Dying on the Edge: Sixth and Last Excerpt

 Some time in early March I will begin putting on brief excerpts from Solomon and Sheba, a tapestry of love stories, the lead one of which is based on the biblical story of the king and queen and the most intense love affair in history.  He is a white — or is he?– minister and she is blessed with a gorgeous voice and a gift for seeing the future.  This is a dramatic story of love that endures and pain that threatens to destroy.  Please watch this space.  I believe you’ll enjoy this story.

Detective Lieutenant Frank Ryman and his girl friend Jaysa have quarreled.  His cases have come apart and he is despondent.  He tells her he needs her and she says she cannot see him that night.  Anngry and surly he hangs up on her and goes home thinking that this might as well be the end for them.  He is there for her, but she surely is not there for him.  At home, he finds her there sitting in the dark.

He stood still, ambivalent.  He wanted to kiss her blind, go into her body and never come out.  And he wanted to smack her, make her pay for all the hurt she’d caused him.

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Dying on the Edge: Fifth Excerpt

Cloudy Ocean Shoreline

Hello again.  You’ll notice I use the same dark and stormy photo I’ve used before.  It’s about the gloomiest I could find and it portends trouble and grief, which is the way I view incest and other abuse, especially child abuse. I would have liked to use Munch’s “The Scream,” if I could have found an available copy.  I hope like me you read it and weep – then set out to help!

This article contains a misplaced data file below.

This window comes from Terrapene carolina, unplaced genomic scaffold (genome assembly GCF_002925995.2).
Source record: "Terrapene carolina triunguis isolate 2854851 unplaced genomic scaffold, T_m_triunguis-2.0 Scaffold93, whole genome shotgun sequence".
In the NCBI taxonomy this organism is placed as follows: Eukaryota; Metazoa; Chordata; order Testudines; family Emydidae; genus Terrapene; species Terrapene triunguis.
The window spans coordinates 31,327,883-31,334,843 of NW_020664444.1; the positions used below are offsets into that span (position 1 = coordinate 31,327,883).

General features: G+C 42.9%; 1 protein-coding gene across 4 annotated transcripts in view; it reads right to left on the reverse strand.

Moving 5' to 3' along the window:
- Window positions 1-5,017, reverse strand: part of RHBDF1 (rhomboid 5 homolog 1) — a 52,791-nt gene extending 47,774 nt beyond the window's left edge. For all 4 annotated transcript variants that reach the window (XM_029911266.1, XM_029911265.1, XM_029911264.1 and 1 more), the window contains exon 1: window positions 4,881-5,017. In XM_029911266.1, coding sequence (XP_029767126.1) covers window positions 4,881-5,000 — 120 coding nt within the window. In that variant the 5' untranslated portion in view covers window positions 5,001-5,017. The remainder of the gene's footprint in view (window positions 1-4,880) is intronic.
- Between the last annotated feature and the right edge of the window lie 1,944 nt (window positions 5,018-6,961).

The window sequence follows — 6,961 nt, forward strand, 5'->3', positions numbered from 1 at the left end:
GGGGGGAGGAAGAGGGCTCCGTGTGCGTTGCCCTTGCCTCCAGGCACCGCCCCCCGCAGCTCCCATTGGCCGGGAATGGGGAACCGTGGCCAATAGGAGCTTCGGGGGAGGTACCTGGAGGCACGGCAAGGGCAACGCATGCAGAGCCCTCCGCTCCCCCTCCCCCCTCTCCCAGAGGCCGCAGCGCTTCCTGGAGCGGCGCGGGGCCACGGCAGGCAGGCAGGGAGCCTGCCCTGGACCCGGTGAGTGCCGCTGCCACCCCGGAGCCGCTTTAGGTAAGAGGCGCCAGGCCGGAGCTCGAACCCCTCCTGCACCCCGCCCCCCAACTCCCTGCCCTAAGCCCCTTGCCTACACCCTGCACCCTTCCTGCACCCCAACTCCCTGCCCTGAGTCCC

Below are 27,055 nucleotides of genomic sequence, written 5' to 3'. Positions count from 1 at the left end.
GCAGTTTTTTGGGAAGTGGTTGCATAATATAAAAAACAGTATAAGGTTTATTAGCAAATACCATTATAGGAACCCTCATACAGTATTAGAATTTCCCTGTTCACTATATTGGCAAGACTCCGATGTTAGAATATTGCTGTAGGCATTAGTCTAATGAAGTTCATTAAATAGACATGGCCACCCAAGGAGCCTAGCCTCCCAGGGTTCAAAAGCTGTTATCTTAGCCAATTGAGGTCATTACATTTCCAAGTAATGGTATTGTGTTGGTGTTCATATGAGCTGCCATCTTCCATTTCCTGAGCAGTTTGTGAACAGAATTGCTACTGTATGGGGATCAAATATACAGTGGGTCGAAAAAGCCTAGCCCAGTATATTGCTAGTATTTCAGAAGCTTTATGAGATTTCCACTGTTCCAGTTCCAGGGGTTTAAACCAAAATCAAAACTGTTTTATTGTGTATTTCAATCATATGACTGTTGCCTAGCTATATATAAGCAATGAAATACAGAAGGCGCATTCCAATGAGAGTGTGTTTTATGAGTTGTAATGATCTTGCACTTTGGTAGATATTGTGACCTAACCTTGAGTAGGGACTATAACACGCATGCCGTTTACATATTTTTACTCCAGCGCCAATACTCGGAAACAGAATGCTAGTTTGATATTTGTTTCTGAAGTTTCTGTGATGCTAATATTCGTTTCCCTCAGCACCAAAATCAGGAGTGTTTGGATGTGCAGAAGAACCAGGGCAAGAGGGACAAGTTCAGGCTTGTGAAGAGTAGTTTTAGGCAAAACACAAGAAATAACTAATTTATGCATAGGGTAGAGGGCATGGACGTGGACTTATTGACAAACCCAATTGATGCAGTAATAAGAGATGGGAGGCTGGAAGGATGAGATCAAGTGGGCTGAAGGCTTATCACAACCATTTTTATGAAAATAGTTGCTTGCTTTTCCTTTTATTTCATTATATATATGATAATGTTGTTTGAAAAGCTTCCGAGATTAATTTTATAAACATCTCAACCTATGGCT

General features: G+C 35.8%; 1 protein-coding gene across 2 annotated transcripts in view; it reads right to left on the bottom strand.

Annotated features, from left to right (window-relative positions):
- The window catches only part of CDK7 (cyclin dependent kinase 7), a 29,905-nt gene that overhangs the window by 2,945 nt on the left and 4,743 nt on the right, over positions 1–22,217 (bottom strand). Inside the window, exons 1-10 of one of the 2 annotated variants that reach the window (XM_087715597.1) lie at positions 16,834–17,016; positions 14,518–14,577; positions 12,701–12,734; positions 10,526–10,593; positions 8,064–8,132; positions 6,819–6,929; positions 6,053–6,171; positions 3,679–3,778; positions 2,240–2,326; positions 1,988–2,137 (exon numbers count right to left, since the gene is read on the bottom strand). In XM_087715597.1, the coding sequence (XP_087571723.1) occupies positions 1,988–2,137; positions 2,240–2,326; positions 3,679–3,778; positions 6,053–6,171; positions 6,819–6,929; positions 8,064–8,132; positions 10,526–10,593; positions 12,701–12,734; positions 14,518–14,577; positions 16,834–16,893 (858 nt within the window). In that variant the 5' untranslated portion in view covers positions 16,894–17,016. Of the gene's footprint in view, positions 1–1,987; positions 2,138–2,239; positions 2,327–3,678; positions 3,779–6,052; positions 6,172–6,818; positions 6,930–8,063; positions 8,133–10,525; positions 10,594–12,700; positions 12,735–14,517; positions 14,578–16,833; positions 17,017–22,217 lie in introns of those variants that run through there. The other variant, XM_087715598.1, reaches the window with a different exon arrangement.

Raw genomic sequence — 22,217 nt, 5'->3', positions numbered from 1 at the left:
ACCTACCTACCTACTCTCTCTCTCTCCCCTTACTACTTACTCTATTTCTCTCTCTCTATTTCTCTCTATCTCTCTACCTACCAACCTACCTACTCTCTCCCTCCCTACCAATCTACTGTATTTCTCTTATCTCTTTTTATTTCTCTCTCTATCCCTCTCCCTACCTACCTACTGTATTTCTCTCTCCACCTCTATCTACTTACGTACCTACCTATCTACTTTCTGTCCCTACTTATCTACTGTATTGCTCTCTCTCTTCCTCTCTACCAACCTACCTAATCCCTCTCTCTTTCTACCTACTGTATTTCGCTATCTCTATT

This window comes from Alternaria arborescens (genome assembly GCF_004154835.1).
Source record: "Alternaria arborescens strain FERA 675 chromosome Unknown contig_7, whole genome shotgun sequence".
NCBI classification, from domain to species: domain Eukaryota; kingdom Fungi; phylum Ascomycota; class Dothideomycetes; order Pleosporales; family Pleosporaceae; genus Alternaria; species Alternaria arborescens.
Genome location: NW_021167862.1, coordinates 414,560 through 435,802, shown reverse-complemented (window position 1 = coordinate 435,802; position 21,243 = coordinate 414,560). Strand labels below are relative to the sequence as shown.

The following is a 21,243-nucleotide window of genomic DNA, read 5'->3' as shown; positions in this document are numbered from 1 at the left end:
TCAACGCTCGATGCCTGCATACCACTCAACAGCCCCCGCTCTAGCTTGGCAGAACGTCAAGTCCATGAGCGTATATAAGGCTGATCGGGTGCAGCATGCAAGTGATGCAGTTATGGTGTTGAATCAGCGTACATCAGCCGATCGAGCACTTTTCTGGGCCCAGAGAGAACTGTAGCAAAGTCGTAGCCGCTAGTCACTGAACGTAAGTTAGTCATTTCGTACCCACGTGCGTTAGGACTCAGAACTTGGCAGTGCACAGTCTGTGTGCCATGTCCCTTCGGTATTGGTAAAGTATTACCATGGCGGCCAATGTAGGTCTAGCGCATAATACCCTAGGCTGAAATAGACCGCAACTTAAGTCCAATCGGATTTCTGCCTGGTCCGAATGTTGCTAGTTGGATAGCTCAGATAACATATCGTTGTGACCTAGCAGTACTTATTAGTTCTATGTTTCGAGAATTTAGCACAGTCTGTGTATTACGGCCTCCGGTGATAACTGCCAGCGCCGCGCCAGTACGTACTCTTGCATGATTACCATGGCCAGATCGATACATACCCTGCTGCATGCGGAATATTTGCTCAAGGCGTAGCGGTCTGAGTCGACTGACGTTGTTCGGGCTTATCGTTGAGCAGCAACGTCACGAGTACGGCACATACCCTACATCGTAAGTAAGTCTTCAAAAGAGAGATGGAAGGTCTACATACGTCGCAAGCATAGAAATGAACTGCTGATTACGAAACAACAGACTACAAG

Frank Ryman, the lead detective is in his office where a young black couple has been ushered in.  He notices that the woman is somewhat unsteady on her feet and her companion is very solicitous of her.  She has been the understudy for the murdered woman.  Frank has asked the man to wait outside.

“My name is Carlotta Matthews.  I’ve never been married, so it’s Ms. Matthews, my father’s name.”

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Fourth Excerpt from Dying on the Edge

Lily Pads in Water

Det. Lieutenant Frank Ryman is telling his captain, Winthrop Pemberton, about an incident with the murdered woman that involved him.  Remembering, he is angry and embarrassed.

After a few minutes had gone by and the woman’s drinks had begun to take effect, she had come over and sat close to him.  Her perfume was expensive, exciting, but he was in love with Sofia.

“How about a kiss, lover?” she had whispered, her lips parted as she ran the tip of her tongue over them.

Sofia, Frank’s wife and the woman’s friend, was desirable.  He was faithful, not too long married, but this woman was like all the women in the Bible and good novels, like Salome and Scarlett O’Hara.  He had been forty-eight then and there wasn’t much he hadn’t been exposed to, but he hadn’t sampled all that many of the world’s women or the world’s vices, or even the world’s wares, for that matter.

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